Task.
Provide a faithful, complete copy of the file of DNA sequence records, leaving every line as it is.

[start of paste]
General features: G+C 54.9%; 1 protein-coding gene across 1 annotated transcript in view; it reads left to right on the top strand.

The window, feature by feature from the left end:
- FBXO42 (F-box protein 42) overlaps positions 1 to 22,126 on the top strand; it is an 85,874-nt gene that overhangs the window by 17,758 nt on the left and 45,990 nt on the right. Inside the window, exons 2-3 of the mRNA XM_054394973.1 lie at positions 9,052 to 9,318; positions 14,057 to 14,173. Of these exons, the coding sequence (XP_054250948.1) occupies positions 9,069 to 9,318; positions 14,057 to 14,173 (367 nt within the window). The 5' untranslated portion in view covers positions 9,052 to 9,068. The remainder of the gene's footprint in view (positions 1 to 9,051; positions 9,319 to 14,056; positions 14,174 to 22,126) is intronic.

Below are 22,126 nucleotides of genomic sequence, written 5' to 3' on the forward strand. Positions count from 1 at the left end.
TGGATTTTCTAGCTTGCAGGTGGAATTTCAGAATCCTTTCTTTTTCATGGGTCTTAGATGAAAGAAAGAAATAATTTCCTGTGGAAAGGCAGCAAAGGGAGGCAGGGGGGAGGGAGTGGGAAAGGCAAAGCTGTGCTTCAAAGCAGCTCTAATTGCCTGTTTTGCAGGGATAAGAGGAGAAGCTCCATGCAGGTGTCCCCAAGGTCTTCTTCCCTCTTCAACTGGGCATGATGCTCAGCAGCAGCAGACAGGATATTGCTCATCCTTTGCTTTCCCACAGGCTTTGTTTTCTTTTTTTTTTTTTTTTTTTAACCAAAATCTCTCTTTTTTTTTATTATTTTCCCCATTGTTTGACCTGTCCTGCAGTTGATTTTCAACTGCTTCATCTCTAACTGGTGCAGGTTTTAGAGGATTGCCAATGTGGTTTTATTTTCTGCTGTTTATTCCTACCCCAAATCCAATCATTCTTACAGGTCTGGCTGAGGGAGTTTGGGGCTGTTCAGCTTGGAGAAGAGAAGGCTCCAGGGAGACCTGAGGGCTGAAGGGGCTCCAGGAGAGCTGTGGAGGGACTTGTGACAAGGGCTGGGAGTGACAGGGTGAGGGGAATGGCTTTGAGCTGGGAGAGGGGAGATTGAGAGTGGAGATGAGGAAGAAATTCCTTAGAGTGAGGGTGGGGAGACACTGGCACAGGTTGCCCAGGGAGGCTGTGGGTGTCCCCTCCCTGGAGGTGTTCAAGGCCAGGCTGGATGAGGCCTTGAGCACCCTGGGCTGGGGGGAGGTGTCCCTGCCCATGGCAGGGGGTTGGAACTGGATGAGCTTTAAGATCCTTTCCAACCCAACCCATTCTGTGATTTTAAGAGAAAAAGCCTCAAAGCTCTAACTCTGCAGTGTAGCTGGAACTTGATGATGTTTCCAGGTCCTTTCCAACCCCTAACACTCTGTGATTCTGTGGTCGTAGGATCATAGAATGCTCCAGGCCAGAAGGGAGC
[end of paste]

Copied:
General features: G+C 54.9%; 1 protein-coding gene across 1 annotated transcript in view; it reads left to right on the top strand.

The window, feature by feature from the left end:
- FBXO42 (F-box protein 42) overlaps positions 1 to 22,126 on the top strand; it is an 85,874-nt gene that overhangs the window by 17,758 nt on the left and 45,990 nt on the right. Inside the window, exons 2-3 of the mRNA XM_054394973.1 lie at positions 9,052 to 9,318; positions 14,057 to 14,173. Of these exons, the coding sequence (XP_054250948.1) occupies positions 9,069 to 9,318; positions 14,057 to 14,173 (367 nt within the window). The 5' untranslated portion in view covers positions 9,052 to 9,068. The remainder of the gene's footprint in view (positions 1 to 9,051; positions 9,319 to 14,056; positions 14,174 to 22,126) is intronic.

Below are 22,126 nucleotides of genomic sequence, written 5' to 3' on the forward strand. Positions count from 1 at the left end.
TGGATTTTCTAGCTTGCAGGTGGAATTTCAGAATCCTTTCTTTTTCATGGGTCTTAGATGAAAGAAAGAAATAATTTCCTGTGGAAAGGCAGCAAAGGGAGGCAGGGGGGAGGGAGTGGGAAAGGCAAAGCTGTGCTTCAAAGCAGCTCTAATTGCCTGTTTTGCAGGGATAAGAGGAGAAGCTCCATGCAGGTGTCCCCAAGGTCTTCTTCCCTCTTCAACTGGGCATGATGCTCAGCAGCAGCAGACAGGATATTGCTCATCCTTTGCTTTCCCACAGGCTTTGTTTTCTTTTTTTTTTTTTTTTTTTAACCAAAATCTCTCTTTTTTTTTATTATTTTCCCCATTGTTTGACCTGTCCTGCAGTTGATTTTCAACTGCTTCATCTCTAACTGGTGCAGGTTTTAGAGGATTGCCAATGTGGTTTTATTTTCTGCTGTTTATTCCTACCCCAAATCCAATCATTCTTACAGGTCTGGCTGAGGGAGTTTGGGGCTGTTCAGCTTGGAGAAGAGAAGGCTCCAGGGAGACCTGAGGGCTGAAGGGGCTCCAGGAGAGCTGTGGAGGGACTTGTGACAAGGGCTGGGAGTGACAGGGTGAGGGGAATGGCTTTGAGCTGGGAGAGGGGAGATTGAGAGTGGAGATGAGGAAGAAATTCCTTAGAGTGAGGGTGGGGAGACACTGGCACAGGTTGCCCAGGGAGGCTGTGGGTGTCCCCTCCCTGGAGGTGTTCAAGGCCAGGCTGGATGAGGCCTTGAGCACCCTGGGCTGGGGGGAGGTGTCCCTGCCCATGGCAGGGGGTTGGAACTGGATGAGCTTTAAGATCCTTTCCAACCCAACCCATTCTGTGATTTTAAGAGAAAAAGCCTCAAAGCTCTAACTCTGCAGTGTAGCTGGAACTTGATGATGTTTCCAGGTCCTTTCCAACCCCTAACACTCTGTGATTCTGTGGTCGTAGGATCATAGAATGCTCCAGGCCAGAAGGGAGC